Sour beer is beer which has an intentionally acidic, tart or sour taste. The most common sour beer styles are Belgian: lambics, gueuze and Flanders red ale. Although now every country is getting in on the act reviving styles some thought to be lost, Gose and Berlinerwiesse, for example, which both have their own distinctive yet very sour tastes.
At one time, all beers were sour to some degree. As pure yeast cultures were not available, the starter used from one batch to another usually contained some wild yeast and bacteria. Unlike modern brewing, which is done in a sterile environment to guard against the intrusion of wild yeast, sour beers are made by intentionally allowing wild yeast strains or bacteria into the brew.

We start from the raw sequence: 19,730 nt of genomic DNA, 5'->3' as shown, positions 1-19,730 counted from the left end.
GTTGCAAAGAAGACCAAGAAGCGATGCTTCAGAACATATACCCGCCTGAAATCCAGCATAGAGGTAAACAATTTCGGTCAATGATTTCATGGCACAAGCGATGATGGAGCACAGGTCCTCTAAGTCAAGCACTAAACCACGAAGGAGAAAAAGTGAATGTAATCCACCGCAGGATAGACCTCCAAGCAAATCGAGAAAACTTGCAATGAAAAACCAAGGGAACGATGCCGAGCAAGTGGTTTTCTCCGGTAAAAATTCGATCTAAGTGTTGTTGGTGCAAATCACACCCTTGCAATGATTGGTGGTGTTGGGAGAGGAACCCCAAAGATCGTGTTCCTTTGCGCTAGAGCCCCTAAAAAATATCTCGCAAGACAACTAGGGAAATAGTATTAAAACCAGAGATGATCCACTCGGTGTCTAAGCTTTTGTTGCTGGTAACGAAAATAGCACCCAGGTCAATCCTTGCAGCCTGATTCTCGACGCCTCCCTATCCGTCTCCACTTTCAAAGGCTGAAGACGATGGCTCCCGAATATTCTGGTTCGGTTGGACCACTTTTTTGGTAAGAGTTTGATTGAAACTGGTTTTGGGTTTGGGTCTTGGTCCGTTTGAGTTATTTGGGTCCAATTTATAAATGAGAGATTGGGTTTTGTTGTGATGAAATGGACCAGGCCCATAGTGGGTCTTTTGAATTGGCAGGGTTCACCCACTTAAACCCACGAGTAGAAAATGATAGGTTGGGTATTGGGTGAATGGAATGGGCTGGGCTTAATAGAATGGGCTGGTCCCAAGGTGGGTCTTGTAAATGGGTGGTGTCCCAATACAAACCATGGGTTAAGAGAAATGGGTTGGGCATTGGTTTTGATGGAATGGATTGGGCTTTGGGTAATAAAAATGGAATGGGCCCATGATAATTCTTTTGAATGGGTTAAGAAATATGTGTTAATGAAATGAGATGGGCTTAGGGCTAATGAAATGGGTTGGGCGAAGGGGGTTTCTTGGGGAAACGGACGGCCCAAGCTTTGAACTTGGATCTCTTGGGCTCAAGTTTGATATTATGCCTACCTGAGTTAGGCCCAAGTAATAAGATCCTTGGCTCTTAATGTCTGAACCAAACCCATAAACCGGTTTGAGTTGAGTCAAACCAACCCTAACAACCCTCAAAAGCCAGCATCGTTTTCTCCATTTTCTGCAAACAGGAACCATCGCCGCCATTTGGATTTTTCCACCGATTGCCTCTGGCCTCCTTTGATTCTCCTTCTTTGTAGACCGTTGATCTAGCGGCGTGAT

The most common yeasts/bacteria used to intentionally sour beer are Lactobacillus, Brettanomyces, and Pediococcus. Because of the uncertainty involved in using wild yeast, the sour beer brewing process is extremely unpredictable, but incredible exciting. The beer takes months to ferment and can take years to mature. It's truely the epitome of artisanal brewing.